Natural antioxidants have been identified in a variety of foods, including many fruits and vegetables; grains; garlic; honey; tea leaves; and coffee and cocoa beans. Also, they have been identified in many plants, such as burdock root, milk thistle, and ginkgo (Ginkgo biloba).

Herbs and spices contain antioxidants. Many food processors now substitute essential oils from rosemary, oregano, and thyme for the formerly used synthetic antioxidants, to keep fat-containing foods from turning rancid. These substances have antimicrobial as well as antioxidant qualities, which may account for their effectiveness in preserving perishable meats in past centuries. Currently, some food processors use vitamin C and E to help keep meats fresh.

The report from the IOM/NAS panel proposed a definition for dietary antioxidants, in order to characterize the properties of these compounds. The panel decided on three criteria: an antioxidant must be found in the human diet; data on the food component must exist in measurable quantities in reliable food consumption databases; and the substance must demonstrate that it decreases the adverse events of free radicals in humans.

Much information is still lacking in identifying naturally occurring antioxidants in foods and their functions. This work will continue to evolve, and reinforce the truth that basic foods offer health benefits, not only from nutrients, but also from other constituents that we have only begun to acknowledge and investigate.


Q. What fruits and vegetables show the most antioxidant activity?

A. Antioxidant activity is measured in Oxygen Radical Absorbance Capacity (ORAC) in test tube experiments. ORAC is a measurement of the ability of foods to subdue oxygen free radicals. Combinations of nutrients in foods have greater protective than single ones.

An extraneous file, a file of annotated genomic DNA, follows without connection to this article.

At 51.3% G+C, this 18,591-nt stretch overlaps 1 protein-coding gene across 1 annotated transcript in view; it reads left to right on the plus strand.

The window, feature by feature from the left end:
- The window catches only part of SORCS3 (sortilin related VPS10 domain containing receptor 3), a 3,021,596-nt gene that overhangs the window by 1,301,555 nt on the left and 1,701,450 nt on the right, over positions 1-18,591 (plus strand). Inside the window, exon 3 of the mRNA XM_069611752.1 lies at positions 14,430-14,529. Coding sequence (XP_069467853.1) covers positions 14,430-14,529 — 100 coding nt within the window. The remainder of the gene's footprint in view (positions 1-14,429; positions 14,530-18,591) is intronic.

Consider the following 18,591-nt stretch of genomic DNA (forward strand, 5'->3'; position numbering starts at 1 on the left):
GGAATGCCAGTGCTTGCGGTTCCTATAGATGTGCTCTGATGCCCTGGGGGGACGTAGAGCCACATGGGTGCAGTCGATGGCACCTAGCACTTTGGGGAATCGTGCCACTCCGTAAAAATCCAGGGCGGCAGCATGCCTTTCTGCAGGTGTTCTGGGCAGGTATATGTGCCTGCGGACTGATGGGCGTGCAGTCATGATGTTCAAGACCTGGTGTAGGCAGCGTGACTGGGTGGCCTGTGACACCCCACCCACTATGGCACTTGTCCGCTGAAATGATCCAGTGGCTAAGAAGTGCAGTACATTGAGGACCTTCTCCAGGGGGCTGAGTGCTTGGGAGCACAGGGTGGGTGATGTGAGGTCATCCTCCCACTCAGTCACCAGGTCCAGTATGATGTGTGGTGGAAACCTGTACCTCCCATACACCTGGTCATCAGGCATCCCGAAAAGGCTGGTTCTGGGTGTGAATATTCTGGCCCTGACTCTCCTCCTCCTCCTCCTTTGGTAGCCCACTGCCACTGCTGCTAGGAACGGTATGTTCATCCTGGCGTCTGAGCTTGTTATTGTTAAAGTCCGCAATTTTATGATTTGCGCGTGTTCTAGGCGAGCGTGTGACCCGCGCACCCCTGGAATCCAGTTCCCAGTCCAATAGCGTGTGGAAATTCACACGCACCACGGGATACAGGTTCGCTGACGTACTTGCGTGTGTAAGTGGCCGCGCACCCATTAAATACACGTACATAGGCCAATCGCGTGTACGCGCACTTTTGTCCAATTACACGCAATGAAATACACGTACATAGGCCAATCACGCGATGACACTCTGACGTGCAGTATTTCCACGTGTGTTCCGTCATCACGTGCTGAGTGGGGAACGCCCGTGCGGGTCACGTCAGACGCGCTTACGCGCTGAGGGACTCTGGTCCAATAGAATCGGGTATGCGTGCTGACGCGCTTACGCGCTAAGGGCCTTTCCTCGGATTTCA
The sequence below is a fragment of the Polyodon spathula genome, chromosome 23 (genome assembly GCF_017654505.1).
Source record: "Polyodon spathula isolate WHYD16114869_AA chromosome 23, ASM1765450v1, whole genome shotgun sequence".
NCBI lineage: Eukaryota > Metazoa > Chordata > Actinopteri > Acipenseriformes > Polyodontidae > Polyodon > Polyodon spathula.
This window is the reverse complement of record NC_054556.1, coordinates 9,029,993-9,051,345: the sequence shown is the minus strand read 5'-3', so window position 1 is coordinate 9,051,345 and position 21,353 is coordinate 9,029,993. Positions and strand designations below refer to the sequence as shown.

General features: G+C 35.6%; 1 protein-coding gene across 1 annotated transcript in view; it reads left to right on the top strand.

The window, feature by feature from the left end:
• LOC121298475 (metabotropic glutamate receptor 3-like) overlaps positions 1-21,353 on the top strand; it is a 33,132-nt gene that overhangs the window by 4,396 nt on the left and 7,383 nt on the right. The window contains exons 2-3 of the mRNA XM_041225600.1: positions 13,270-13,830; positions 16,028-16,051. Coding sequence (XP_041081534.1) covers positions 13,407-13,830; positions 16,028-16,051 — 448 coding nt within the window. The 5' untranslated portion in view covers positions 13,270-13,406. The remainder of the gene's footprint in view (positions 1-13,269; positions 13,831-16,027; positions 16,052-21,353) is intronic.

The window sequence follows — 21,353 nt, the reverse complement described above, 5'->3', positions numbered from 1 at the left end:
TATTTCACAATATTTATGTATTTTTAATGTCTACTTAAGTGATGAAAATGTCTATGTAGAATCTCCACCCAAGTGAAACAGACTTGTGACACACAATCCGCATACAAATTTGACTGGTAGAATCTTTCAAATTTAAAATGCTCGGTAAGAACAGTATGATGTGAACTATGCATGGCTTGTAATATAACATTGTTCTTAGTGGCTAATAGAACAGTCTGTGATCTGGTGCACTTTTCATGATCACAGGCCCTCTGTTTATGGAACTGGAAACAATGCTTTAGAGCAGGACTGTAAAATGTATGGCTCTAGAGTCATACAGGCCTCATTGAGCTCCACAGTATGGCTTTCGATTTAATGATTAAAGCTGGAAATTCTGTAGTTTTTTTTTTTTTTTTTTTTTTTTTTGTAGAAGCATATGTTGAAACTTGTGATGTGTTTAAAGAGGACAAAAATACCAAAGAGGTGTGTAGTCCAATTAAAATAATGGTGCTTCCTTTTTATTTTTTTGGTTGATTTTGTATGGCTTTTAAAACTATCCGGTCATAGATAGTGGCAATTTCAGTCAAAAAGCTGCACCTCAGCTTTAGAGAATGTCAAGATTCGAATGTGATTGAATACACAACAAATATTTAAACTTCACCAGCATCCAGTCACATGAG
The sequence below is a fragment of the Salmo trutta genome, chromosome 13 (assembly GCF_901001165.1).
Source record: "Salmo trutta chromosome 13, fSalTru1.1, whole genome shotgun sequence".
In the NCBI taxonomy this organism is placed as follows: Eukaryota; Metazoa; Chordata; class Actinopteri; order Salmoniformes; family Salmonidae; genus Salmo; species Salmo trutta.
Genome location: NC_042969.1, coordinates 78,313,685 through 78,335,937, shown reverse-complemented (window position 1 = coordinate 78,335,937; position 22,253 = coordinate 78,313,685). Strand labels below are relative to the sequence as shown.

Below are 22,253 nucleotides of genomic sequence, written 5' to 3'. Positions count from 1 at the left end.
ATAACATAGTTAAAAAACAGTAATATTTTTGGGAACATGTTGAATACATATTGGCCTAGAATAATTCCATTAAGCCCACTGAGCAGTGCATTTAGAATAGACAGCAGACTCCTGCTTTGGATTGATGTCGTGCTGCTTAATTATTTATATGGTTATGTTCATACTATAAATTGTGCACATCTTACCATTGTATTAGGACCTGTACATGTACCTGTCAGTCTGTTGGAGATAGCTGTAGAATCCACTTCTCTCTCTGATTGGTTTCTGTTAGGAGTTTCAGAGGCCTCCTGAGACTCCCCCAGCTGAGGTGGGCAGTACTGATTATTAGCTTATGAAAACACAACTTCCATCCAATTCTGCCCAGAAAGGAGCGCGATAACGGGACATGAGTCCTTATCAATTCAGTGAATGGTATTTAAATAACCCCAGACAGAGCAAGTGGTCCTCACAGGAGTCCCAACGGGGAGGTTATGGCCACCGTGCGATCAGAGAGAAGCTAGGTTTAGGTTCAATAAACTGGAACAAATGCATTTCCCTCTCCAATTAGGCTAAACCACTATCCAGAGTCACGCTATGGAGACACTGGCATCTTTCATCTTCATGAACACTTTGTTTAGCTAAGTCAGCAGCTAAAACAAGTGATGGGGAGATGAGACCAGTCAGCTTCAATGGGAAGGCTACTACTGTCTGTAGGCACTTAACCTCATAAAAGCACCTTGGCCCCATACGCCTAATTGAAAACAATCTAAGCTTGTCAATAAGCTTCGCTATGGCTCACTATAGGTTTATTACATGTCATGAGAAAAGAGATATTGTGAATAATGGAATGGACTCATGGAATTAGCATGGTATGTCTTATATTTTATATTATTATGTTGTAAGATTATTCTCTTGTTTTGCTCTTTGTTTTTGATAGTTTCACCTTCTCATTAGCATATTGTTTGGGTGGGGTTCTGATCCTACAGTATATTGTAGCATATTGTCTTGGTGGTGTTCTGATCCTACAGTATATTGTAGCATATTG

The highest ORAC in fruits (in descending order) are prunes, raisins, blueberries, blackberries, strawberries, and raspberries. Lower ORAC levels, but still beneficial are in plums, oranges, red grapes, and cherries. For vegetables, kale and spinach top the list, followed, in descending order, by Brussels sprouts, alfalfa sprouts, broccoli florets, beets, red bell peppers, onions, corn, and eggplant.

The author, Beatrice Trum Hunter, MA, has written more than 30 books on food and environmental issues, frequently before widespread public awareness. She was food editor of Consumer's Research Magazine for more than two decades. She is an honorary member of The Price Pottenger Nutrition Foundation, as well as an honorary fellow of The International Academy of Preventative Medicine and an honorary member of The American Academy of Environmental Medicine. She has been the recipient of many awards, including The Jonathan Forman Award of The Society for Clinical Ecology, The New Hampshire Society for Preventative Dentistry, and The Donnon Pepper Humanitarian Award. She can be reached at 243 Falls Road, Deering, N.H. 03244

CHAGA MUSHROOM ( above) has been found to have one of the highest ORAC values  and can be bought in bulk at Mountain Rose Herbs Below. I make a tea out of Chaga mushroom but I like to call it a coffee because with milk and honey it is a close match. Chaga has a flavor somewhat reminiscent of vanilla. I think its delicious. The same pieces of chaga can be reused  several times. It has many health benefits. Check it out under Bulk Herbs and Spices. If you live in North the northern regions, you may want to forage for it. It grows on birch trees. I found some in the wild in Vermont and was very excited about that.

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1 comment:

  1. Good Sharing, as I know free radicals have also been implicated in atherosclerosis, liver damage, lung disease, kidney damage, diabetes mellitus, and ageing. Antioxidants, present in many foods, are molecules that prevent free radicals from harming healthy tissues. There are ways to avoid or minimize free radical damage, you can find more at: